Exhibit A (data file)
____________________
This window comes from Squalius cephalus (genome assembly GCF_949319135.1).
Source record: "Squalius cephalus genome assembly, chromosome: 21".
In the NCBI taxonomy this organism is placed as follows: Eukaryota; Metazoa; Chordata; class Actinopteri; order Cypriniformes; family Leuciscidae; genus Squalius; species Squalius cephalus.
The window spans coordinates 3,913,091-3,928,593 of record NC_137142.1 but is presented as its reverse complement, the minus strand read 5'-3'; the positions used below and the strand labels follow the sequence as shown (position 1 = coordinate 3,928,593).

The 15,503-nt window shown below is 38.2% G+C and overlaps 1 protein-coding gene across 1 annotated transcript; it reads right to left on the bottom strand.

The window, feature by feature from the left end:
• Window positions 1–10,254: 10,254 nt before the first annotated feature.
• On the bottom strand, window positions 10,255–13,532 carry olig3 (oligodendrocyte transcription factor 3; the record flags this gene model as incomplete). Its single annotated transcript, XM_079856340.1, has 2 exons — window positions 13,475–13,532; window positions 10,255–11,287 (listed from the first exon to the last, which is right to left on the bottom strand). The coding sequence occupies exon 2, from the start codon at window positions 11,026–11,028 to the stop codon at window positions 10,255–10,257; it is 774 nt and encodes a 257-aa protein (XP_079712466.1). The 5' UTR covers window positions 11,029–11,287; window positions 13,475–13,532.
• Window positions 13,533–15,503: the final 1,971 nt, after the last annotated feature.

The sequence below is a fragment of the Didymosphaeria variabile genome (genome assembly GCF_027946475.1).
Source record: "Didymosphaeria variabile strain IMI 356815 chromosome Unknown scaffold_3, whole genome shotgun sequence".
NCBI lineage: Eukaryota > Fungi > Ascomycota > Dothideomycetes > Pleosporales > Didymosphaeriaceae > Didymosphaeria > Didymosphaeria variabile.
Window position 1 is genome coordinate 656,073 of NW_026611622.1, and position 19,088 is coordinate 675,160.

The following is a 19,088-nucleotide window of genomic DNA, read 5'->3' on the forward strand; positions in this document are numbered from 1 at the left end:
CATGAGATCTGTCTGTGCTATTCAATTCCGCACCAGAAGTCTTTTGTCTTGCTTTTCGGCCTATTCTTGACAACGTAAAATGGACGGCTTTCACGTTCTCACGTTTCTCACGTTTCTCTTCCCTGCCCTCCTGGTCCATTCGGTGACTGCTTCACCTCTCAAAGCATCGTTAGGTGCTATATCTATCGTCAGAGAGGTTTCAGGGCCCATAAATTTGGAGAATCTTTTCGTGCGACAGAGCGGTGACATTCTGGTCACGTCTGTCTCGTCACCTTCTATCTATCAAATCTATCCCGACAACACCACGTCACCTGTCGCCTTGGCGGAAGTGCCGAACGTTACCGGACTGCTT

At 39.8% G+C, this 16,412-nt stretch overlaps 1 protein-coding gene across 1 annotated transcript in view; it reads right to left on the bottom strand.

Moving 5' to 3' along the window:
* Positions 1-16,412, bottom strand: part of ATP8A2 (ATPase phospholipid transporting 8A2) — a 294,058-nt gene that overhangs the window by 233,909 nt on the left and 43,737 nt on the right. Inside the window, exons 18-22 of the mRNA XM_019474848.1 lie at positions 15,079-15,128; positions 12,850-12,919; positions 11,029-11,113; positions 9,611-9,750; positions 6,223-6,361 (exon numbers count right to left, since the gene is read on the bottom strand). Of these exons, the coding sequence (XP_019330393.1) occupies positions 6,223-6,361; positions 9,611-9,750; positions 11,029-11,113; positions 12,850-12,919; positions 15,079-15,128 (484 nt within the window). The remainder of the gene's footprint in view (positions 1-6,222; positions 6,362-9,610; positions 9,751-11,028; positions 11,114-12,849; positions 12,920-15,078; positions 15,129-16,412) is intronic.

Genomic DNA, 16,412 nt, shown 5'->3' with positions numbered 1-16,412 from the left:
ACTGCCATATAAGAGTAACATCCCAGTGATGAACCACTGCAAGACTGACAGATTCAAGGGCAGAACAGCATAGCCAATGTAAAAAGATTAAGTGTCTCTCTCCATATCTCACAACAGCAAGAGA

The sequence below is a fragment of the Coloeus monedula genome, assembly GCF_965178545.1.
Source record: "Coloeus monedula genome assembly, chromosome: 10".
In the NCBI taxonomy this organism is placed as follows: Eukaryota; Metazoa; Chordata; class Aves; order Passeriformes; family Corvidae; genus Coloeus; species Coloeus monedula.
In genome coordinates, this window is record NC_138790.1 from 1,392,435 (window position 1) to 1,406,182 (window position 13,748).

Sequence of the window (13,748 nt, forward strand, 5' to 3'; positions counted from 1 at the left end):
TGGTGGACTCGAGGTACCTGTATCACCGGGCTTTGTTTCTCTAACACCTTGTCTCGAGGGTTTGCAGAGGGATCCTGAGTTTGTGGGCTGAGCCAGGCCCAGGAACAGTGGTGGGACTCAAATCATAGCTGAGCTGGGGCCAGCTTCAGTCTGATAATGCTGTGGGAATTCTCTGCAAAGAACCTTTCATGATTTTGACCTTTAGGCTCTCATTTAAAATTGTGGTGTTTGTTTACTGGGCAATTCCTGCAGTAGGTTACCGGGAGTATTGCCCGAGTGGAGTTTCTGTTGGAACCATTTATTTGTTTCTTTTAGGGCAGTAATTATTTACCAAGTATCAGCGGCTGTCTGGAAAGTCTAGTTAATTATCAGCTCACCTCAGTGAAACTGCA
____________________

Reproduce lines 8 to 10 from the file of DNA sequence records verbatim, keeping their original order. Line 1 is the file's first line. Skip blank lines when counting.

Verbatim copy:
• On the bottom strand, window positions 10,255–13,532 carry olig3 (oligodendrocyte transcription factor 3; the record flags this gene model as incomplete). Its single annotated transcript, XM_079856340.1, has 2 exons — window positions 13,475–13,532; window positions 10,255–11,287 (listed from the first exon to the last, which is right to left on the bottom strand). The coding sequence occupies exon 2, from the start codon at window positions 11,026–11,028 to the stop codon at window positions 10,255–10,257; it is 774 nt and encodes a 257-aa protein (XP_079712466.1). The 5' UTR covers window positions 11,029–11,287; window positions 13,475–13,532.
• Window positions 13,533–15,503: the final 1,971 nt, after the last annotated feature.

The sequence below is a fragment of the Didymosphaeria variabile genome (genome assembly GCF_027946475.1).